Located 41 light-years away in the constellation Cancer, 55 Cancri was already known to have one orbiting planet. Geoffrey Marcy of the University of California at Berkeley, R. Paul Butler of the Carnegie Institution of Washington, D.C., and their colleagues discovered the second planet by measuring shifts in starlight caused by the gravitational pull of orbiting celestial bodies. Over the course of many years, these shifts can reveal the size, mass and period of a planet. The researchers determined that the second planet is between 3.5 and five times the mass of Jupiter and takes 13 years to circle 55 Cancri. Jupiter makes a complete trip around the sun in 11.86 years. "All other extrasolar planets discovered up to now orbit closer to the parent star, and most of them have had elongated, eccentric orbits," Marcy says. "This is the first near analogue to our Jupiter."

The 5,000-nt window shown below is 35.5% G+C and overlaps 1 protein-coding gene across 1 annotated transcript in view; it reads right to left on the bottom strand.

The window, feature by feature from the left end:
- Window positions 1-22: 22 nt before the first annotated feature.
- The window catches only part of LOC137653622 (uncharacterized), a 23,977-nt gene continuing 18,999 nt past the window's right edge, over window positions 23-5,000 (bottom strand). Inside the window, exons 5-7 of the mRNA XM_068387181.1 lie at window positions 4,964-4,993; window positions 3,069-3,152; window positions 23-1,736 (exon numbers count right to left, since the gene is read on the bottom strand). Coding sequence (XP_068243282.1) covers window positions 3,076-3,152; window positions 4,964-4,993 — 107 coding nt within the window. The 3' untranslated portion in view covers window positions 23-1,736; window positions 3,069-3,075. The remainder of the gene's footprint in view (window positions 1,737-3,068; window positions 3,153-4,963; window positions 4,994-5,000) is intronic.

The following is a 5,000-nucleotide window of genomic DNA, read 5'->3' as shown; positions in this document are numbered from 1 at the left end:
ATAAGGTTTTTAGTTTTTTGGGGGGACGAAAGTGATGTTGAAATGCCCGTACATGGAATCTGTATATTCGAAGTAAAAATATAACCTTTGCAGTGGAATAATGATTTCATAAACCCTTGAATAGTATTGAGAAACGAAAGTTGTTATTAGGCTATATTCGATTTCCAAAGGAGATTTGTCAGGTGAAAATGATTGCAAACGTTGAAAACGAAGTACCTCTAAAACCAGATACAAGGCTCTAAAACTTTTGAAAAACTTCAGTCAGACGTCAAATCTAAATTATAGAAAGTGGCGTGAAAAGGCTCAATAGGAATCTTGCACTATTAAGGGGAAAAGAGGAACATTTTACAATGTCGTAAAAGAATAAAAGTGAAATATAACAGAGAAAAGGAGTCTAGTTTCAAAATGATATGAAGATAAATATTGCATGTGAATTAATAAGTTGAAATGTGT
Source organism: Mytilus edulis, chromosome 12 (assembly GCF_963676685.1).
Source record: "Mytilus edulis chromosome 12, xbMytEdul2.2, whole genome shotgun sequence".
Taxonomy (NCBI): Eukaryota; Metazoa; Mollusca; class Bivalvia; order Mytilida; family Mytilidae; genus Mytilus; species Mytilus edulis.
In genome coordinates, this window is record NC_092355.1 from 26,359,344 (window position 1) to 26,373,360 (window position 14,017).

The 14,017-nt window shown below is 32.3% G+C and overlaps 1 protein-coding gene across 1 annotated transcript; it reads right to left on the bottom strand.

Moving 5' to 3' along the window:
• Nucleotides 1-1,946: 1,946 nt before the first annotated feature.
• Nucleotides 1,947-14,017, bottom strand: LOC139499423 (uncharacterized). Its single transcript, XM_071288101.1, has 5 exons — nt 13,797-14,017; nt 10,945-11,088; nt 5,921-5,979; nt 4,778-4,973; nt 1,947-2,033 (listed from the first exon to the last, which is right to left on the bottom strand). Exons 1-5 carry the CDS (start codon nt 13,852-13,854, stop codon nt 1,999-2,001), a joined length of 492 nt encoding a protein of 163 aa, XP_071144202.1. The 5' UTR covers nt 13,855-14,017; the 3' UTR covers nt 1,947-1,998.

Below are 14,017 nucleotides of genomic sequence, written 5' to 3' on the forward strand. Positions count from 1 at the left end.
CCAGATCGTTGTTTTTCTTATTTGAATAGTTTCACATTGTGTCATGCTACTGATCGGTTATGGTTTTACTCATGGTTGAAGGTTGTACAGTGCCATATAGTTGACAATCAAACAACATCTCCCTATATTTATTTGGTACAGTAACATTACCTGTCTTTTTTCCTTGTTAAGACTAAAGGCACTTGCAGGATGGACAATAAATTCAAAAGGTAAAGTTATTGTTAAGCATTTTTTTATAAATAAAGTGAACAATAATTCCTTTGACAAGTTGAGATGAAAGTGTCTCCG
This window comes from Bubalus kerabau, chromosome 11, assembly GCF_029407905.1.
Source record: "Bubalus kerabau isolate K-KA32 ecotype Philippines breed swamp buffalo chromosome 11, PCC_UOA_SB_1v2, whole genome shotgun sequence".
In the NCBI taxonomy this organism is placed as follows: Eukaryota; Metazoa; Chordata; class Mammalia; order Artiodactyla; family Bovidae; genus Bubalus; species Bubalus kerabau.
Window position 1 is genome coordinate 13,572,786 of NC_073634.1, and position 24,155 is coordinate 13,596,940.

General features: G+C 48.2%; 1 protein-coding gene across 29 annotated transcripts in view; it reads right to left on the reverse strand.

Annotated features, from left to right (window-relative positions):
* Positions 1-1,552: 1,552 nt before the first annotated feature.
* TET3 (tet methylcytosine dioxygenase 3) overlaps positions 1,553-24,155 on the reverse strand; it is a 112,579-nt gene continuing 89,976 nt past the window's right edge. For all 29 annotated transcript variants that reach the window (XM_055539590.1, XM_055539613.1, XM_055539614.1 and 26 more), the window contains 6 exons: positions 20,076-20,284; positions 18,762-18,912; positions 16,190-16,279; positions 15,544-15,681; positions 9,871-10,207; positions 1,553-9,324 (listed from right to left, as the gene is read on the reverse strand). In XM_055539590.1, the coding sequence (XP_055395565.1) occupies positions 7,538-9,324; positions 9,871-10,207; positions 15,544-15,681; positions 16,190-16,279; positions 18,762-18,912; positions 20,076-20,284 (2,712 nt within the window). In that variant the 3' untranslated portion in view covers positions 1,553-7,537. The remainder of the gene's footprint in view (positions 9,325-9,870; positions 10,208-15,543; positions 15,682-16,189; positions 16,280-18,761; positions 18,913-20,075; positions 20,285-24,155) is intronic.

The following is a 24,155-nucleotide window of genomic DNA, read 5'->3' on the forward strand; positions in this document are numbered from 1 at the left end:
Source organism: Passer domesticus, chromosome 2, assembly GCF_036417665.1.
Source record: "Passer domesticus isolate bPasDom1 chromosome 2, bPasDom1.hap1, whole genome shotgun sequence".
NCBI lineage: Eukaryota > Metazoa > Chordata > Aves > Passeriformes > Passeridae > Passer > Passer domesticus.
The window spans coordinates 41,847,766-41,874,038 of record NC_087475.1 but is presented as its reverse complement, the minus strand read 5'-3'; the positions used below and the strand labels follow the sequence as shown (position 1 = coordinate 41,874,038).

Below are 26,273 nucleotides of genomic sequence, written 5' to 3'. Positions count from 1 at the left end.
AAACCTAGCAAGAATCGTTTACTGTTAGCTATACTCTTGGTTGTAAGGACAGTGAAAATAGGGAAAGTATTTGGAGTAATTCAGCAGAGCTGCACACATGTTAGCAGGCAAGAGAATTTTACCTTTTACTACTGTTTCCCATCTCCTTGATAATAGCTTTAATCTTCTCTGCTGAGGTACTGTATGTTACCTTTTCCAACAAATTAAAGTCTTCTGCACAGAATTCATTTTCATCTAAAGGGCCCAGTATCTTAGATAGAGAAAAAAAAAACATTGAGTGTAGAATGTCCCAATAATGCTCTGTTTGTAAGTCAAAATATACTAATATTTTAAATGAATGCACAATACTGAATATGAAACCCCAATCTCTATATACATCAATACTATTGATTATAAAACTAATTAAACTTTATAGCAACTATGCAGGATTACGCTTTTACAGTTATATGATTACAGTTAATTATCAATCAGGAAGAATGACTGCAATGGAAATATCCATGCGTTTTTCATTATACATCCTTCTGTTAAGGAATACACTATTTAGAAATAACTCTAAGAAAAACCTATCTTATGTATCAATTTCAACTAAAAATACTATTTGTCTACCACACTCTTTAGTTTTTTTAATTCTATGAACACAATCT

The scientists classified the newly discovered pair as a first cousin to our own planetary system. In fact, when Gregory Laughlin of the University of California at Santa Cruz incorporated the most recent data into a hypothetical configuration of planets, he found that an Earth-size celestial body could theoretically exist in a stable orbit between 55 Cancri's two known gas giant planets. Although that remains a point of speculation, team member Debra Fischer of the University of California at Berkeley notes that "this planetary system will be the best candidate for direct pictures when the Terrestrial Planet Finder is launched later this decade."
Among the other planet detections announced yesterday by the international collaboration was the smallest exoplanet yet discovered, circling the star HD49674 in the constellation Auriga. Forty times as massive as Earth, it circles HD49674 at a distance just one twentieth of that between Earth and the sun. The new findings bring the total of known extrasolar planets to more than 90.